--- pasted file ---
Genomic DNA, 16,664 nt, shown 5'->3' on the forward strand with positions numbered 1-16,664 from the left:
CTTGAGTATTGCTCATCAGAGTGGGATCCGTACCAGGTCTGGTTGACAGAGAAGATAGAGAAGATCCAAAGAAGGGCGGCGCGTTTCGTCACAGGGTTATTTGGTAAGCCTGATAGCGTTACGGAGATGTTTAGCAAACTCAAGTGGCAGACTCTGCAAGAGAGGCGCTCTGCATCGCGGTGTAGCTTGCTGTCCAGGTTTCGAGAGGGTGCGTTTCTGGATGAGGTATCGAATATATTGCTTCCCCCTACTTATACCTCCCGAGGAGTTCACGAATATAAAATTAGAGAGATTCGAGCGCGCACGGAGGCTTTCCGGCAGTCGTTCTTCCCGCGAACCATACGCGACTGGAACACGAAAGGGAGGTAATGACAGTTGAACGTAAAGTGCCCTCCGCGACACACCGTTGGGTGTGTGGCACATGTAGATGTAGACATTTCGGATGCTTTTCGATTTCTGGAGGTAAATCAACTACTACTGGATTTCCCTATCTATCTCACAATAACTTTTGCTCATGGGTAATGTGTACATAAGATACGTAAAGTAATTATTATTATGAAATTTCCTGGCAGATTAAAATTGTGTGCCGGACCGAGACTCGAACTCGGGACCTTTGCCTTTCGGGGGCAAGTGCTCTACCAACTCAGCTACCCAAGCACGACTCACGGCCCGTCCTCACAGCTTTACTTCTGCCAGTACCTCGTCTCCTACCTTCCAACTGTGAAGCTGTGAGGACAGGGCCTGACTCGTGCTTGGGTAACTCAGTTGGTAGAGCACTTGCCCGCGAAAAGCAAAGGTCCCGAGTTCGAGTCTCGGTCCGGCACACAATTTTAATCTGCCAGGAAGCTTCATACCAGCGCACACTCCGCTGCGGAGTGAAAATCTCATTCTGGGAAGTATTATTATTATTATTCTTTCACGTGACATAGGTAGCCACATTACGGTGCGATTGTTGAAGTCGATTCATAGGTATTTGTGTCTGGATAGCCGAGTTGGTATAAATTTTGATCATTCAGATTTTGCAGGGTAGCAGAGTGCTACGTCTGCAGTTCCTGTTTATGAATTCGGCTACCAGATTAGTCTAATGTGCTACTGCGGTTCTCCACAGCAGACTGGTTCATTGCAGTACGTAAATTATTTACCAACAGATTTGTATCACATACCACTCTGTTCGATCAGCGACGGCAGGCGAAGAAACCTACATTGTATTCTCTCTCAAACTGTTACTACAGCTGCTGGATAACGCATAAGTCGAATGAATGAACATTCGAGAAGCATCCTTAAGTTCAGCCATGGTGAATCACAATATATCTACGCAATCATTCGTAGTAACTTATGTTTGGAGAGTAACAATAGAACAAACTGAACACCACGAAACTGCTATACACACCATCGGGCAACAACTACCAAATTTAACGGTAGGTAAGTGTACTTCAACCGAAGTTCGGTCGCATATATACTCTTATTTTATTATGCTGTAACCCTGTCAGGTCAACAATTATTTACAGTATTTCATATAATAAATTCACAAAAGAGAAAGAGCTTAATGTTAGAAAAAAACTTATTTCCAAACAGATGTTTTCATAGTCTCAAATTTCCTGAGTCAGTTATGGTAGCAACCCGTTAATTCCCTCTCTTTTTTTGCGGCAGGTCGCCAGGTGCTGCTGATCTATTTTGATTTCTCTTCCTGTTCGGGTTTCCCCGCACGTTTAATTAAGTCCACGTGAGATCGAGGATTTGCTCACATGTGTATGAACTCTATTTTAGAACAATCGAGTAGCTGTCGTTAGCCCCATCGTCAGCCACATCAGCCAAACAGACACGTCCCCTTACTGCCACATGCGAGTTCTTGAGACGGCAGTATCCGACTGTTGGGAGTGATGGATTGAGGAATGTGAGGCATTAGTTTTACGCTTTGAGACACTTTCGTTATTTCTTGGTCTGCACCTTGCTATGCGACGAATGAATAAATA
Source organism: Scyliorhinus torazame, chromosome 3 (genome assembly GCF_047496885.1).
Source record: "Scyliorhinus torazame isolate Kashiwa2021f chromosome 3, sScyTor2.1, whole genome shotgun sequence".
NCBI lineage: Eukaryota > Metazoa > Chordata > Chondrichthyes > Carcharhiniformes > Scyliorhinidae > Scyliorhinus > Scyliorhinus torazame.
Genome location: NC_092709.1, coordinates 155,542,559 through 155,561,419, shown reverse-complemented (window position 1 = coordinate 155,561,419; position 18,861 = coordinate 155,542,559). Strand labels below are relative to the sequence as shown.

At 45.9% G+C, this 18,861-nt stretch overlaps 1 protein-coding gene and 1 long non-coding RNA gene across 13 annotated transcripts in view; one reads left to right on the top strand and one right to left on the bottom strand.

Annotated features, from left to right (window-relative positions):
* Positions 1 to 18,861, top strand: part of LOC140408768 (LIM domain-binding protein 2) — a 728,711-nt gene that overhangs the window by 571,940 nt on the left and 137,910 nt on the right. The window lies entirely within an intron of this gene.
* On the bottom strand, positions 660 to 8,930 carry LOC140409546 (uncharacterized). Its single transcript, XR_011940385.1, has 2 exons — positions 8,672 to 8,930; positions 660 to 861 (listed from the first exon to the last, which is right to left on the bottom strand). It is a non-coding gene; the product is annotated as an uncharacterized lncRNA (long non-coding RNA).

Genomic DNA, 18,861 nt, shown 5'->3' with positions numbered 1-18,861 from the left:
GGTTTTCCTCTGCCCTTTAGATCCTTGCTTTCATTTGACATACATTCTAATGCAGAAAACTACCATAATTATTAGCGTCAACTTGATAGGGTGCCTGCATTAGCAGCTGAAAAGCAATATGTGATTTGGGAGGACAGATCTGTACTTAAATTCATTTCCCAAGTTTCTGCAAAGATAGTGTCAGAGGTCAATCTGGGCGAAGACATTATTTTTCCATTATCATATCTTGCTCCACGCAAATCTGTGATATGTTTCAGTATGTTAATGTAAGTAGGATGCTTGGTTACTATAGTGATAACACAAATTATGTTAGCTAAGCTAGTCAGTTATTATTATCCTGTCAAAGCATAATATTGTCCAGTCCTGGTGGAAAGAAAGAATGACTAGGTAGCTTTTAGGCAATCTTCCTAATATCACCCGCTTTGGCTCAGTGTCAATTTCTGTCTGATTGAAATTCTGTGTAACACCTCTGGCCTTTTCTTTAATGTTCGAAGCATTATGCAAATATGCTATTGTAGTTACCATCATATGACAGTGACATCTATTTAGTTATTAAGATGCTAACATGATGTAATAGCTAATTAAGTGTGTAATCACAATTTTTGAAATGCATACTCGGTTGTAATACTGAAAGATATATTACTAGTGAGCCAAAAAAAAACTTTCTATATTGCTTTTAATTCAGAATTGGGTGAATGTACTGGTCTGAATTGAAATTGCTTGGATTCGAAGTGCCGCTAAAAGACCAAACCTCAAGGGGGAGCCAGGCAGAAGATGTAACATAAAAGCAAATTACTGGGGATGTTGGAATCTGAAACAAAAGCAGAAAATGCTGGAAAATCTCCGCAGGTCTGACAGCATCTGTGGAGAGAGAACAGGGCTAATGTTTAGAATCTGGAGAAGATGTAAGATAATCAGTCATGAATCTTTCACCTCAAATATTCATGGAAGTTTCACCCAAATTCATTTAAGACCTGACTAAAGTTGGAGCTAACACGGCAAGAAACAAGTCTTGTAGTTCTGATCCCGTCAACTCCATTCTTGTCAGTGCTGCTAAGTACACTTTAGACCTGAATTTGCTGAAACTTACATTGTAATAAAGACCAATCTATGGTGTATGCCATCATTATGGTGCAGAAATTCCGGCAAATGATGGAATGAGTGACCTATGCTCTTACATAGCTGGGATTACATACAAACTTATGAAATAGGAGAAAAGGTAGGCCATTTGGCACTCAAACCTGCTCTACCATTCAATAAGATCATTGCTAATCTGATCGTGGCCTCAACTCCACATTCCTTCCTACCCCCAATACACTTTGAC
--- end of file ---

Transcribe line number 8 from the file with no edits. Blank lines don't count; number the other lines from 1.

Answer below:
Annotated features, from left to right (window-relative positions):